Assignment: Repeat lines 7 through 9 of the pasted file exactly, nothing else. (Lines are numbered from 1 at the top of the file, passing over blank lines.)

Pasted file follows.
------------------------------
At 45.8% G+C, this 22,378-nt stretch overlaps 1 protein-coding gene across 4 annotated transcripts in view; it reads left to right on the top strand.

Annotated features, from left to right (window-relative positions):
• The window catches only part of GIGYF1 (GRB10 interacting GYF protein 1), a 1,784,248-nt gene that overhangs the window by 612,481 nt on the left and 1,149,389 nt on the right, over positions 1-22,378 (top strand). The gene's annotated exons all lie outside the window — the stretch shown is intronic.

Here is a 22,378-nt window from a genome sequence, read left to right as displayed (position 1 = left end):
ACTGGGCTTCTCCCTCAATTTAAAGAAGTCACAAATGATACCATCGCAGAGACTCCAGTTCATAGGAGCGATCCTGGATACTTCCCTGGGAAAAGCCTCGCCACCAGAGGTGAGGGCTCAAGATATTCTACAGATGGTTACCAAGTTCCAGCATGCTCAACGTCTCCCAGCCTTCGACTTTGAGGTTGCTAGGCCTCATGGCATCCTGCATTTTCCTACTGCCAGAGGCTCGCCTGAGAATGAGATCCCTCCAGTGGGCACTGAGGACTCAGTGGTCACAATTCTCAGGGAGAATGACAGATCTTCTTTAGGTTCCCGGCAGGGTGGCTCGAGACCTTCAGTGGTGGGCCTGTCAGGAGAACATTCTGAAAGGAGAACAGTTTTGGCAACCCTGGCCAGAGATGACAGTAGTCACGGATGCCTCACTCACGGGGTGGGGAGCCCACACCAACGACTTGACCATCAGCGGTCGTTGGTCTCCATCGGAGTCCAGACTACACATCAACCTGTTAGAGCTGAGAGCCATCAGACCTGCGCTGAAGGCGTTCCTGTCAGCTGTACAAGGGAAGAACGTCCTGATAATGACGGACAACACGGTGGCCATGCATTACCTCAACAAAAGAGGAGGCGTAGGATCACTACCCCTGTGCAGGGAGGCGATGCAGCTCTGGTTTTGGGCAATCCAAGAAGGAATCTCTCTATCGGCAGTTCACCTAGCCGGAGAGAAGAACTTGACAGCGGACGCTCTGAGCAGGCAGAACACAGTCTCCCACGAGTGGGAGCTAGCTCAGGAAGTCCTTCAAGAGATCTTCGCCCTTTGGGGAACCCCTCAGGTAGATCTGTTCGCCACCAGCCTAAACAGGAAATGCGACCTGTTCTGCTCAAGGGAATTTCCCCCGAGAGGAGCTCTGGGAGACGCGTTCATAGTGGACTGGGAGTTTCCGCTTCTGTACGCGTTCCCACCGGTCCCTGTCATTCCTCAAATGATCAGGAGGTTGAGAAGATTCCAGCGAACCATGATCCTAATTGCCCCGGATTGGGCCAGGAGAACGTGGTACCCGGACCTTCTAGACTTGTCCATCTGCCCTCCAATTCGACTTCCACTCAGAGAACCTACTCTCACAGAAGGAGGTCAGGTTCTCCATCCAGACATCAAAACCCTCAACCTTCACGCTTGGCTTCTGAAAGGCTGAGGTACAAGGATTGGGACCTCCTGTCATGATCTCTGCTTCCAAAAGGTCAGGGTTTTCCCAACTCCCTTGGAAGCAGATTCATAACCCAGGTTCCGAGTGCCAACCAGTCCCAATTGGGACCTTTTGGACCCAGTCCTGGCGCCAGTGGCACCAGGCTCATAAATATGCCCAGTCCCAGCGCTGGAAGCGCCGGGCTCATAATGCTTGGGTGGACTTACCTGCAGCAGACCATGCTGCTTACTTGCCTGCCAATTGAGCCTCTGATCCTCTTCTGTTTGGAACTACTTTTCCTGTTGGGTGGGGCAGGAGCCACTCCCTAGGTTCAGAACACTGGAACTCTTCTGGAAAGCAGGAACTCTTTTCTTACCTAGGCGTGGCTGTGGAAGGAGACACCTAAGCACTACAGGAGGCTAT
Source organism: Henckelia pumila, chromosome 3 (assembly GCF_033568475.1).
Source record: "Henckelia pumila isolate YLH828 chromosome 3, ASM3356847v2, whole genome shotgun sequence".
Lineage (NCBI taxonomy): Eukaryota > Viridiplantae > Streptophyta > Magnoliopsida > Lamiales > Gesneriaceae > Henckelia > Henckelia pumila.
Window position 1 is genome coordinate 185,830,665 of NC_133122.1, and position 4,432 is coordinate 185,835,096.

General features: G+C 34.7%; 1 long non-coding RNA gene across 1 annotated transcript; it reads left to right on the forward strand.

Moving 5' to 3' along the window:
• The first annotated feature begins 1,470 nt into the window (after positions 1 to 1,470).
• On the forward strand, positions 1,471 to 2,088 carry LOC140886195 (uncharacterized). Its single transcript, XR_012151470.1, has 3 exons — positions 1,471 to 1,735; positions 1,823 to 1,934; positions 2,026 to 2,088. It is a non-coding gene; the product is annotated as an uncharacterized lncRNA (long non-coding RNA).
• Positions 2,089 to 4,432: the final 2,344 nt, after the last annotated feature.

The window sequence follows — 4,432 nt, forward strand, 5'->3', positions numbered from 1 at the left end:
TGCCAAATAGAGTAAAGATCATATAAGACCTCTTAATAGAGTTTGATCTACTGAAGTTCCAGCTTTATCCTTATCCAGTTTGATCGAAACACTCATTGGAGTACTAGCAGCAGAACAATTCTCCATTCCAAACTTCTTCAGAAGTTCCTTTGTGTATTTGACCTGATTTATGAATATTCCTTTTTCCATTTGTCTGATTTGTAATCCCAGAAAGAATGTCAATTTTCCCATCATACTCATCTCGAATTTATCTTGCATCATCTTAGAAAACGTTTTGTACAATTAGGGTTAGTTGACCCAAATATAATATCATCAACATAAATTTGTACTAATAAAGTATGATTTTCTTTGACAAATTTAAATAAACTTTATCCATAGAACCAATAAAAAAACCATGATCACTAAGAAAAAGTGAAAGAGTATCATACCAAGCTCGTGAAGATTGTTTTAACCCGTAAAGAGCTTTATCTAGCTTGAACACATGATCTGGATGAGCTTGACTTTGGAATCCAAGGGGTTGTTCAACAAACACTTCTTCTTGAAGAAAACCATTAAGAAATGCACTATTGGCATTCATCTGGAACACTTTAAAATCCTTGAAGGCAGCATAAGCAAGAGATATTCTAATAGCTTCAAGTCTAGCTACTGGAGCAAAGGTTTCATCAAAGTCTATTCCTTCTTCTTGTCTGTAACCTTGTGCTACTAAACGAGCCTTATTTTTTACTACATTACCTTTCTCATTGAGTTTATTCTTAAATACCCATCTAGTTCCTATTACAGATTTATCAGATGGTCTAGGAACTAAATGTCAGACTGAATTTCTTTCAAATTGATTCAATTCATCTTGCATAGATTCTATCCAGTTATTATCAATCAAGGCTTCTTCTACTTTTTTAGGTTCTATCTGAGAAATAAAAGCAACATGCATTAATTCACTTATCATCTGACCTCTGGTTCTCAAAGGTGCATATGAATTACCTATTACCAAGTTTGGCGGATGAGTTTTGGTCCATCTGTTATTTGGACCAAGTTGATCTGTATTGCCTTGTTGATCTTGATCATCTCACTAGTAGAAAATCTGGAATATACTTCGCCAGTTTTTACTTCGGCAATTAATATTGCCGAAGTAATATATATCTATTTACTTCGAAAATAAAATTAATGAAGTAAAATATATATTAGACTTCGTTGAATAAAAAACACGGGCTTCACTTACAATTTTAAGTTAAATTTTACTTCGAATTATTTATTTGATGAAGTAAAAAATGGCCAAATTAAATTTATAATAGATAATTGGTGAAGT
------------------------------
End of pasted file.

Source record: "Henckelia pumila isolate YLH828 chromosome 3, ASM3356847v2, whole genome shotgun sequence".
Lineage (NCBI taxonomy): Eukaryota > Viridiplantae > Streptophyta > Magnoliopsida > Lamiales > Gesneriaceae > Henckelia > Henckelia pumila.
Window position 1 is genome coordinate 185,830,665 of NC_133122.1, and position 4,432 is coordinate 185,835,096.